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Writing in Mathematics as opposed to Literacy in Mathematics, is my focus here. This post is not a rant but instead a reflection on my expectations of students work.  Recently, I was observed with a particularly able Mathematics class and as a result, an area that I need to work on is feedback and bookwork; ensuring that my students writing is good or better! My aim is to share my thoughts and search out ways of improving writing in my lessons as well as the lessons of those teachers who I support in my home school and in the wider setting of our learning federation. “You write like a toddler!” Sounds like a comment that a student would teasingly say to a fellow student, right?  Wrong!  These were the actual words that fell from a colleagues mouth (or should I say, crashed into the room) and still reverberate in my ears today!  This response was given after a year 11 student bravely went up to the board to label a set of axes.  My first thought was this, ‘give the kid a break!’ and the second was ‘does it really matter as we can all read it?’.  I know that I would not have made this statement, even if that was what I was thinking but does this mean that I have low standards? Has my level of tolerance changed since working with children? Are my expectations of writing lower because I teach Maths and not English? I’m going to consider this and and break down my thoughts for you. Research – Students thoughts on writing Some students struggle to write and I’ve witnessed pages in Maths lessons where the writing is oversized or ridiculously small.  “What is the research evidence on writing?” by the Department for Education is a good read and looks at whole school approaches, intervention and gender differences too.  The following table is from this report. DfE Research Report Nov 2012 The fourth item was of particular interest to me as a teacher of Mathematics “A pupil who writes well gets better marks than someone that doesn’t“.  I tell students that the examiners don’t know them and that they need to ensure that their writing is clear but they don’t all listen.  I’m starting to think that they do listen and they just can’t help themselves; this is their best writing.  But should I or an examiner be marking them down for the way that they form their ‘a’ or their ‘9’?  I hate to say it but it is going to happen if the work is not legible. Do you really hold your pen like that? I’ve seen students holding their pens as though they were in the midst of hollowing out a pumpkin or stirring a bowl of soup but they are still able to write legibly. So does it really matter how you hold your writing implement? Having thought about it over the past few days, I’d say yes.   I say it matters because this may lead to problems and injuries with these students hands, arms (and posture) and could lead to students not being able to sit through the marathon exams (1 hour and 30 minutes or more, of diehard writing).  Poor writing technique has got to be similar to the effects of having poor posture, which most of us correct in students “don’t slouch”, “try to sit up straight”, “…don’t bend like that or you will hurt your back!”.  I can’t remember saying “don’t grip your pen so tightly!”, or “make sure you thumb is lined up with you forearm”, to a student.  Should I, as a teacher of Mathematics be looking out for these things or even making students aware by mentioning this to them?  To be honest I don’t know.  If you are interested,  RJBlain provides photographs and details of what you should look out for.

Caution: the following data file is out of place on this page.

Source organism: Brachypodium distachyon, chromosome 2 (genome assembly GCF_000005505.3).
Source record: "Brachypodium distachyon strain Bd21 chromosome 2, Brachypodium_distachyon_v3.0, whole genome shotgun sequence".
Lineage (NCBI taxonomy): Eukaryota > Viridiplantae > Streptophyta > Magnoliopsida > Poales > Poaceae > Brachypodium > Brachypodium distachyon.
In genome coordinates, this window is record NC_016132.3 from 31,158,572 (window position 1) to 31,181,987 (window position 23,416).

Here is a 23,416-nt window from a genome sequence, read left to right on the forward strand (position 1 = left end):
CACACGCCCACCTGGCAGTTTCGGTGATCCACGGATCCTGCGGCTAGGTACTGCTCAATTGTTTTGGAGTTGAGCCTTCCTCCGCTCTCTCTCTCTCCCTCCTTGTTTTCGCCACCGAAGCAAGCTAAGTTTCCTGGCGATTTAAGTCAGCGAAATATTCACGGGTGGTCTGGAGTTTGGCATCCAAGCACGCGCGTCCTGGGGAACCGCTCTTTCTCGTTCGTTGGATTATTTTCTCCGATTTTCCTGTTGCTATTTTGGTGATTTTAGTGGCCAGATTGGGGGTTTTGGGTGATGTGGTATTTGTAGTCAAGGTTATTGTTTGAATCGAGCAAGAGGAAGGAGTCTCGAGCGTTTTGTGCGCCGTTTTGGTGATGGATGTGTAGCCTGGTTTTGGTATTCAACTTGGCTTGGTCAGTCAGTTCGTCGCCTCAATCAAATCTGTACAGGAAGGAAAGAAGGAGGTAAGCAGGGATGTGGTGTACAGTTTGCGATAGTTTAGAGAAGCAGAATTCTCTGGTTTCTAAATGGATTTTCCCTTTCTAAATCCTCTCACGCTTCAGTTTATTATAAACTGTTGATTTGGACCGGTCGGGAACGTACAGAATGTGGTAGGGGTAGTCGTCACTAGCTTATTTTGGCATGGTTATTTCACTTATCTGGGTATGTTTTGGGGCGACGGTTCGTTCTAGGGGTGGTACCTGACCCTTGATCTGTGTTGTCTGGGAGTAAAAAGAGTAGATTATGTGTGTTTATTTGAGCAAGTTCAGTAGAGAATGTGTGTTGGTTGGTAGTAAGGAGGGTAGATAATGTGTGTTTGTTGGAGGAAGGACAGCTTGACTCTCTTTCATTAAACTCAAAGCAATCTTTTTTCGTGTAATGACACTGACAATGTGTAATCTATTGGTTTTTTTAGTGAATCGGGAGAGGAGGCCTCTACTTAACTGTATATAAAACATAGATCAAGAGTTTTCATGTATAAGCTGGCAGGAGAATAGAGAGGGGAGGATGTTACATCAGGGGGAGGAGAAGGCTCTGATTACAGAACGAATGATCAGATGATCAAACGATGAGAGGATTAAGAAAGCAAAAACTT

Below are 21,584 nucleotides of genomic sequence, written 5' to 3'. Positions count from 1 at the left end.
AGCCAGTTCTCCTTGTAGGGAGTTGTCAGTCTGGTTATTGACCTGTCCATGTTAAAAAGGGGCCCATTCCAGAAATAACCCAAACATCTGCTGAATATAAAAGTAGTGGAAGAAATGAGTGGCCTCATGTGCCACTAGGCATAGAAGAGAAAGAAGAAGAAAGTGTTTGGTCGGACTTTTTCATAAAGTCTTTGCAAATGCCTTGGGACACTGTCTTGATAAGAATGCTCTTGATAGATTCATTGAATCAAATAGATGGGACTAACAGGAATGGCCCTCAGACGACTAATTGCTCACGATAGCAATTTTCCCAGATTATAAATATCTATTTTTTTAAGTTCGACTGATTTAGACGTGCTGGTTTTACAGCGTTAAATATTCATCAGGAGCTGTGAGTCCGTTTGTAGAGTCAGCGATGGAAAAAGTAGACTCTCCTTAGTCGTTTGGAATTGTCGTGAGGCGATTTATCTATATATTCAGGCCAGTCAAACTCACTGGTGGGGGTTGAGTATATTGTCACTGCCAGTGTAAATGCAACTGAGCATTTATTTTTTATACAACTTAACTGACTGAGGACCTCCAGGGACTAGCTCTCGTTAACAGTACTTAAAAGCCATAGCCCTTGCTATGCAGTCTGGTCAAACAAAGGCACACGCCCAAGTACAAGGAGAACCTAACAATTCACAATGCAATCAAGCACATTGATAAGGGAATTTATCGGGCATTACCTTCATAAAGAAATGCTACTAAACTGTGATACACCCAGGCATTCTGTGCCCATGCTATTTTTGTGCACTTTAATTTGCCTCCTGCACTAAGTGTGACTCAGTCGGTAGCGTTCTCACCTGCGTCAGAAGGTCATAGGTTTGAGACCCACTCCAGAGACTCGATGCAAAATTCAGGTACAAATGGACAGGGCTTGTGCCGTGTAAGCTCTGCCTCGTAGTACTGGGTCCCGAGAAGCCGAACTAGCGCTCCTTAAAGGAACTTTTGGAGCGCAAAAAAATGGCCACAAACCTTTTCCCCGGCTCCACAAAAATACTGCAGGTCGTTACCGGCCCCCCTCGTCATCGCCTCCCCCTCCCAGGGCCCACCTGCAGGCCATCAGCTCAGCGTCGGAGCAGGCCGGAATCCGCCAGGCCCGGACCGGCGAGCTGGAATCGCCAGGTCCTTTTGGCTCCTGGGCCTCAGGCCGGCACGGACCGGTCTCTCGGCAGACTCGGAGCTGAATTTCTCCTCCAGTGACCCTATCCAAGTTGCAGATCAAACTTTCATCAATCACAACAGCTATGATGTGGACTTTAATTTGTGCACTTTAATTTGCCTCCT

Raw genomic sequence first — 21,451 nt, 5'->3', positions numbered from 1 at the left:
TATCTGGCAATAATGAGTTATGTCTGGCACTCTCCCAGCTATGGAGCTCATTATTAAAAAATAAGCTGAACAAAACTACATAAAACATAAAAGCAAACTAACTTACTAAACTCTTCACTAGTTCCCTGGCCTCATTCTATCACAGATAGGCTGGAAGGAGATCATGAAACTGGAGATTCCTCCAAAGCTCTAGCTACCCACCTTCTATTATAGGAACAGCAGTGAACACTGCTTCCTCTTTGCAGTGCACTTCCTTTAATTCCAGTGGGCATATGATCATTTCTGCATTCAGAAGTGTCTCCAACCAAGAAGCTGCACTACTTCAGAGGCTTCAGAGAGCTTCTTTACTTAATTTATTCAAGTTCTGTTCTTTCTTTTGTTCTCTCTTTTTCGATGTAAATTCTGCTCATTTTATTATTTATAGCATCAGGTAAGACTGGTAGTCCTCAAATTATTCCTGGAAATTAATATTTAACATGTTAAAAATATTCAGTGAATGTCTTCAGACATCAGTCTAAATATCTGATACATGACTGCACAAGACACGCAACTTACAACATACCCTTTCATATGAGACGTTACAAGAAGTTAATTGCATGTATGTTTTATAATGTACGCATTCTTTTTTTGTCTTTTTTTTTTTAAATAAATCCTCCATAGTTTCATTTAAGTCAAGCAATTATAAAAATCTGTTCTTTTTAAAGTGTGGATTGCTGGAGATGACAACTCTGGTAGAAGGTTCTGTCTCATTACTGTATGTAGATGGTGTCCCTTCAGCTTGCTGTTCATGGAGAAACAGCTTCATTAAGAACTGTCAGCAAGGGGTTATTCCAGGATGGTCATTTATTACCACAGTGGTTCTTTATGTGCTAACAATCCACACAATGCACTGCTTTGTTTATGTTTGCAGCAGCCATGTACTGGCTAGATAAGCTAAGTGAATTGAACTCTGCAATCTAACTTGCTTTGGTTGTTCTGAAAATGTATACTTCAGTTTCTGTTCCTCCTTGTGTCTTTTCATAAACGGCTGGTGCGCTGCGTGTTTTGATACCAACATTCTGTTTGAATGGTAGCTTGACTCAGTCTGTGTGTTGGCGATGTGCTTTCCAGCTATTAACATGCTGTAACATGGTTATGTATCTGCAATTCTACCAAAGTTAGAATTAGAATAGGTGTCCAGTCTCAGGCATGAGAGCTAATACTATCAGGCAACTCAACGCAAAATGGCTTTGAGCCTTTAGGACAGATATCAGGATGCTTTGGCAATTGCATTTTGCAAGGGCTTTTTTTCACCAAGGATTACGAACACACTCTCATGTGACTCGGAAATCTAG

Tools to help children write well.

Tools to help improve writing.

I remember having handwriting lessons when I was at junior school but nothing at secondary.  I imagine it’s the same now (primary teachers please correct me if I’m wrong), where students are taught how to hold a pen in KS2 but by KS3 if they have not mastered it, not much time (if any) is allocated to this skill.  If you have students (or your own child) that struggle to hold a pen/pencil comfortably and you don’t know how to help, visit Draw Your World.  They have useful information on what to do as well as tools to help improve writing. Modelling When I first started teaching, one of the things that really let me down was my board work; it was a mess!  Whatever, I was thinking and deemed important for students to get into their books, I would add to the board …”don’t forget to put this down too”.  I remember clearly when things changed. My university mentor (an amazing lady and educationalistLaurinda Brown) had visited me at one of my placements to observe a lesson.  We were reviewing the lesson and she asked me to get a few books. I didn’t see where she was going with this until I looked at the books and then looked up at the board…you guessed it. The students had copied the board to their books and it was not good.  Consequently, I regularly step back from the board to ensure my work looks tidy and on occasion will sketch out what I intend to write if I’m using two boards (whiteboard and projected images). By ensuring that my board work looks good, I expect my students to follow my lead, but my recent observation flagged this.  How can I get my students to write better and make their work more presentable?  Should I really push for all students to have the same style of writing?  Some primary schools insist on students taking one square per digit / letter in their Maths books.

Each digit and letter needs to be two squares high please, anything else is unacceptable…I will be checking and measuring this with a ruler!

I will continue to request and expect a high standard of layout and presentation from my students but I may have to steal/photocopy a few pages of work to display as exemplars.  Hopefully this will prompt other students to get their work to a similar high quality. So to conclude… Practice makes perfect; students need to write daily.   I will make writing an integral part of my lessons and persevere when the class moans and groans “…but Miss, this is a Maths lesson NOT an English lesson!”.  I need to practice (or should that be practise with an s?) my writing on paper and guarantee that when I give any written feedback in my students book, it is legible, even when I am tired.

Wish me luck in my next observation; I expect my students books to be…